Index of content:
Volume 129, Issue 5, May 2011
- ULTRASONICS, QUANTUM ACOUSTICS, AND PHYSICAL EFFECTS OF SOUND 
129(2011); http://dx.doi.org/10.1121/1.3557036View Description Hide Description
The ultimate goal of quantitative ultrasound (QUS) imaging methods based on backscatter coefficient (BSC) estimates is to obtain system-independent structural information about samples. In the current study, three BSC estimation methods were compared and evaluated using the same backscattered pressure datasets in order to assess their consistency. BSC estimates were obtained from two phantoms with embedded glass spheres and compared to theoretical BSCs calculated using size distributions estimated using optical microscopy. Effective scatterer diameter and concentration estimates of the glass spheres were also obtained from the estimated BSCs. One estimation method needed to be compensated by more than an order of magnitude in amplitude in order to produce BSCs comparable to the other two methods. All calibration methods introduced different frequency-dependent effects, which could have noticeable effects on the bias of QUS estimates derived from experimental BSCs. Although in most cases the experimental QUS estimates obtained with all three methods were observed to differ by less than 10%, larger differences are expected depending on both the pressure focusing gain of the transducer (proportional to the ratio of the square of the aperture radius to the product of the wavelength and focal length) and ka range used in the estimation.
129(2011); http://dx.doi.org/10.1121/1.3557040View Description Hide Description
At the fluid/porous-medium interface the pseudo-Rayleigh (pR) and pseudo-Stoneley (pSt) waves exist. The relation with the corresponding poles in the slowness plane is not unambiguous, depending on the choice of branch cuts. For a point-force excitation, the far-field Green’s functions are computed using vertical branch cuts (method I) implying that the pR- and pSt-poles obey the radiation condition. Then, a separate pseudo interface wave is entirely captured by the corresponding pole residue because the loop integral along a branch cut contributes to a body wave only. When hyperbolic branch cuts are used (method II) the poles lie on the “principal” Riemann sheet. Then, also the loop integrals necessarily contribute to the pR-wave because the pR-pole is different from that in method I. They do not contribute to the pSt-wave when the pSt-pole lies on the principal Riemann sheet because the pole is identical to that in method I. When the pSt-pole has migrated to another Riemann sheet, however, the pSt-wave is fully captured by the loop integrals. In conclusion, the phase velocity and attenuation of a separate pseudo interface wave can be computed from the pole location in method I, but should be extracted from the full response in method II.
129(2011); http://dx.doi.org/10.1121/1.3559699View Description Hide Description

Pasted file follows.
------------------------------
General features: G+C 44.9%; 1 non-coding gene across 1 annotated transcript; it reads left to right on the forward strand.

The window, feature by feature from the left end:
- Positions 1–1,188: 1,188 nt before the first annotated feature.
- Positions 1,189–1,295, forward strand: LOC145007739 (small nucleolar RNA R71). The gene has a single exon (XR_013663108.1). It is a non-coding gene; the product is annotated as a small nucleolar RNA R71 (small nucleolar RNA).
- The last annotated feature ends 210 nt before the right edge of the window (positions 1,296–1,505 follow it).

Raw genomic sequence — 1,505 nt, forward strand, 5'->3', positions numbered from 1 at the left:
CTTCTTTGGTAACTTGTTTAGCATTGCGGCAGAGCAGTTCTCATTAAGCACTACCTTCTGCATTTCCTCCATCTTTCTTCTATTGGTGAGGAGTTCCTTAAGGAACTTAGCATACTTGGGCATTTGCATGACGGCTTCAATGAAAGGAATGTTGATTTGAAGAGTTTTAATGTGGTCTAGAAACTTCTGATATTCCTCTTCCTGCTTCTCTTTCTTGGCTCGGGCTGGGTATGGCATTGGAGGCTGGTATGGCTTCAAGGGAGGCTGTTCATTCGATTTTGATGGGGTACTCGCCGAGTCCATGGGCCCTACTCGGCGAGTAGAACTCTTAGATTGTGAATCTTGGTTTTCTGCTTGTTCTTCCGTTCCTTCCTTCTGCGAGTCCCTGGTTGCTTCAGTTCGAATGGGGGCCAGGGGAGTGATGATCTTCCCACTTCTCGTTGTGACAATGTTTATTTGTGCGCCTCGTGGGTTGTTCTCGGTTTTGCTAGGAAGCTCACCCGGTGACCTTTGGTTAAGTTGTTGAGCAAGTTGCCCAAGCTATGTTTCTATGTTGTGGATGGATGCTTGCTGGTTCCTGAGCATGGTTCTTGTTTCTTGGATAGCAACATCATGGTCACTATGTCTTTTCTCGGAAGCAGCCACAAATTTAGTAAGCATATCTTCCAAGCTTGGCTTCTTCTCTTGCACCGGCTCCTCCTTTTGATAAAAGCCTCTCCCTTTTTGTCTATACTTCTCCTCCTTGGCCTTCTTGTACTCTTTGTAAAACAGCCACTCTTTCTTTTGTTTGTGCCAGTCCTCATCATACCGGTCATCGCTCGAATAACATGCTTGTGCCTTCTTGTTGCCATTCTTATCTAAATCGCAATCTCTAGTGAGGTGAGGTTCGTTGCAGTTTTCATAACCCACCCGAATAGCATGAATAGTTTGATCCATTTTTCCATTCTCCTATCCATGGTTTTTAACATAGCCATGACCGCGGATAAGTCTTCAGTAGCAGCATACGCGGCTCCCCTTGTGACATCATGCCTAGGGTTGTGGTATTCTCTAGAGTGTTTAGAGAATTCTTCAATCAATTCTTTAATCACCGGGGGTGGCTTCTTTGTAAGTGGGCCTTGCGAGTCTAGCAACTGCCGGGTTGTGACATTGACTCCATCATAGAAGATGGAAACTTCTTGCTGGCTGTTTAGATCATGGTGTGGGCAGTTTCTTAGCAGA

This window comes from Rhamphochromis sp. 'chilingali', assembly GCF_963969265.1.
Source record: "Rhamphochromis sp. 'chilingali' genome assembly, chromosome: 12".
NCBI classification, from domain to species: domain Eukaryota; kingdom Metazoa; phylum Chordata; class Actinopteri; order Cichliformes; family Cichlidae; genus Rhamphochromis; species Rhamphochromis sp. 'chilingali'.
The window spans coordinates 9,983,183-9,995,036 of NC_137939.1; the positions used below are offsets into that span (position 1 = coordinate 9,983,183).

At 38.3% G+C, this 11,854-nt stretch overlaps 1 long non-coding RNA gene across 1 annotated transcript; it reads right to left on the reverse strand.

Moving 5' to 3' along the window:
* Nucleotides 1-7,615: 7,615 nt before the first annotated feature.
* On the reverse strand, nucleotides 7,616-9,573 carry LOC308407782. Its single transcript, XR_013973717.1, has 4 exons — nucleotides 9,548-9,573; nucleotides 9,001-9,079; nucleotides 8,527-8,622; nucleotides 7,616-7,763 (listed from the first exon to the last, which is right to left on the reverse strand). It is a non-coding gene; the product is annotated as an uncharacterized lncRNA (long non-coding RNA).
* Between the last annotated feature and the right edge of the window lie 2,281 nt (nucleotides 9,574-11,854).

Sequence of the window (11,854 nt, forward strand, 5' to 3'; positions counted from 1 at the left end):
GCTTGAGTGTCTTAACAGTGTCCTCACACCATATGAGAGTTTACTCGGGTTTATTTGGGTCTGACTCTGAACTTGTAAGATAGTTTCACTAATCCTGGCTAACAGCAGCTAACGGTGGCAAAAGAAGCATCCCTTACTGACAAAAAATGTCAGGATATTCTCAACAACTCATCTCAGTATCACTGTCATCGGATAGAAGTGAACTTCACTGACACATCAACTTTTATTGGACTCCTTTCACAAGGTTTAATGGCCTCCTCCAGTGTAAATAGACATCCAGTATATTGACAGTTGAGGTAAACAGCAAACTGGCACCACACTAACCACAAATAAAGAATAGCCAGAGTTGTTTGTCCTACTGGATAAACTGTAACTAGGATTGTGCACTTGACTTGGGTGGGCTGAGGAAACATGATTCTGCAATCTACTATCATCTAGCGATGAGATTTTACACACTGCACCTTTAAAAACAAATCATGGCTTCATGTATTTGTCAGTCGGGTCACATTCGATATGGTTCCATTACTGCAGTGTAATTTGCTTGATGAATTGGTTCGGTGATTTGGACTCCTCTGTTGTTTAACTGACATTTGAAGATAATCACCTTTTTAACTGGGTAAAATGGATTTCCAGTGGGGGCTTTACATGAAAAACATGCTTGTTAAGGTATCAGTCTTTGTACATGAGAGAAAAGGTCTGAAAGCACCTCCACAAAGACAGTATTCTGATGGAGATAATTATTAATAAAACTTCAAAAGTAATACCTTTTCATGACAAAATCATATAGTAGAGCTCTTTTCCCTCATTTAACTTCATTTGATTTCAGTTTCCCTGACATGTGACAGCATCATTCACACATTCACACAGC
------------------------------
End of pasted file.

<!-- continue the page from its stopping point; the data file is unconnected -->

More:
Elastodynamic response of anisotropiclaminate composite structures subjected to a force loading is evaluated based on the integral representations in terms of Green’s matrices. Explicit and asymptotic expressions for guided waves generated by a given source are then obtained from those integrals by means of series expansions and the residue technique. Unlike to conventional modal expansions, such representations keep information about the source, giving an opportunity for a quantitative near- and far-field analysis of generated waves. An effective computer implementation is achieved by the use of fast and stable algorithms for the Green matrix, pole, and residue calculations. The potential of the model is demonstrated by examples of anisotropy manifestation in the directivity of radiated waves. The effect of main energy outflow in the direction of either upper- or inner-ply orientation depending on the source size and frequency is discussed.
129(2011); http://dx.doi.org/10.1121/1.3570946View Description Hide Description
A two dimensional simulation study was performed to investigate the photoacoustic signal properties of non-aggregated and aggregated erythrocytes. Spatial distributions of non-aggregated blood samples were generated by employing a Monte Carlo method and aggregated blood samples were simulated using a hexagonal packing scheme. For the non-aggregating case photoacoustic signals demonstrated a monotonic rise with hematocrit. For the aggregating case it was found that spectral (<20 MHz) intensity increased (11 dB at 15.6 MHz) when the aggregate size increased. This study strongly suggests that the assessment of erythrocyte aggregation level in human blood might be possible by using a photoacoustic spectroscopic method.
129(2011); http://dx.doi.org/10.1121/1.3569730View Description Hide Description
This work was undertaken to help understand and interpret the ultrasonicwave reflection response of Portland cement paste as it transforms from a fluid-like suspension to a solid in the first hours after mixing. A high impact polystyrene buffer (delay line) was used to measure small changes in the P- and S-wave reflection coefficients. Two materials were studied: a non-hydrating colloidal alumina suspension whose microstructure was manipulated between dispersed and flocculated states by adjusting the pH and a coarse silicasuspension that readily sedimented. The S-wave reflection coefficient clearly distinguished between dispersed and flocculated states. Sedimentation of particles in dispersed suspensions was distinguished using the P-wavereflection coefficient. Based on these findings, the observed P- and S-wave responses from hydrating Portland cement paste are interpreted in terms of flocculation and sedimentation processes.